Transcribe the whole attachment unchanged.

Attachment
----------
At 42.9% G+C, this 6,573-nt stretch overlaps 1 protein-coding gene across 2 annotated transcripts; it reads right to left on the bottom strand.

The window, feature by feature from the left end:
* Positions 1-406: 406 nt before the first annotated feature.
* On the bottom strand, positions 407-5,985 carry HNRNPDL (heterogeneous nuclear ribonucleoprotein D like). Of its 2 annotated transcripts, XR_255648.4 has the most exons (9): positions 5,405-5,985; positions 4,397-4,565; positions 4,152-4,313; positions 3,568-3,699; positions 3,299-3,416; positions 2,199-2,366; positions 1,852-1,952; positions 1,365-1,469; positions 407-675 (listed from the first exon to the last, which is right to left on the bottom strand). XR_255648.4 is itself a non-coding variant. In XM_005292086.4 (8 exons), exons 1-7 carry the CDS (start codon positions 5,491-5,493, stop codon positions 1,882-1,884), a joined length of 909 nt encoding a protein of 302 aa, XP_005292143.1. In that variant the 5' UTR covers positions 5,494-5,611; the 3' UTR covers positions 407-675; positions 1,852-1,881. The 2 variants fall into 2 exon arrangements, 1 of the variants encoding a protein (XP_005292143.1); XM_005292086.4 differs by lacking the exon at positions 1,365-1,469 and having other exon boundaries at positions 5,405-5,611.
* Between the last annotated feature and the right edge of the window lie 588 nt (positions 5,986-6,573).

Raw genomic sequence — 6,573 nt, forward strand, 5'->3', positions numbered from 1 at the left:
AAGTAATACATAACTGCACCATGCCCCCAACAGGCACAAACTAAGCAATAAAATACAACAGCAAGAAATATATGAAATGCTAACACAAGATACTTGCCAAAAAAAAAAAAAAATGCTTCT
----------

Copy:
At 42.9% G+C, this 6,573-nt stretch overlaps 1 protein-coding gene across 2 annotated transcripts; it reads right to left on the bottom strand.

The window, feature by feature from the left end:
* Positions 1-406: 406 nt before the first annotated feature.
* On the bottom strand, positions 407-5,985 carry HNRNPDL (heterogeneous nuclear ribonucleoprotein D like). Of its 2 annotated transcripts, XR_255648.4 has the most exons (9): positions 5,405-5,985; positions 4,397-4,565; positions 4,152-4,313; positions 3,568-3,699; positions 3,299-3,416; positions 2,199-2,366; positions 1,852-1,952; positions 1,365-1,469; positions 407-675 (listed from the first exon to the last, which is right to left on the bottom strand). XR_255648.4 is itself a non-coding variant. In XM_005292086.4 (8 exons), exons 1-7 carry the CDS (start codon positions 5,491-5,493, stop codon positions 1,882-1,884), a joined length of 909 nt encoding a protein of 302 aa, XP_005292143.1. In that variant the 5' UTR covers positions 5,494-5,611; the 3' UTR covers positions 407-675; positions 1,852-1,881. The 2 variants fall into 2 exon arrangements, 1 of the variants encoding a protein (XP_005292143.1); XM_005292086.4 differs by lacking the exon at positions 1,365-1,469 and having other exon boundaries at positions 5,405-5,611.
* Between the last annotated feature and the right edge of the window lie 588 nt (positions 5,986-6,573).

Raw genomic sequence — 6,573 nt, forward strand, 5'->3', positions numbered from 1 at the left:
AAGTAATACATAACTGCACCATGCCCCCAACAGGCACAAACTAAGCAATAAAATACAACAGCAAGAAATATATGAAATGCTAACACAAGATACTTGCCAAAAAAAAAAAAAAATGCTTCT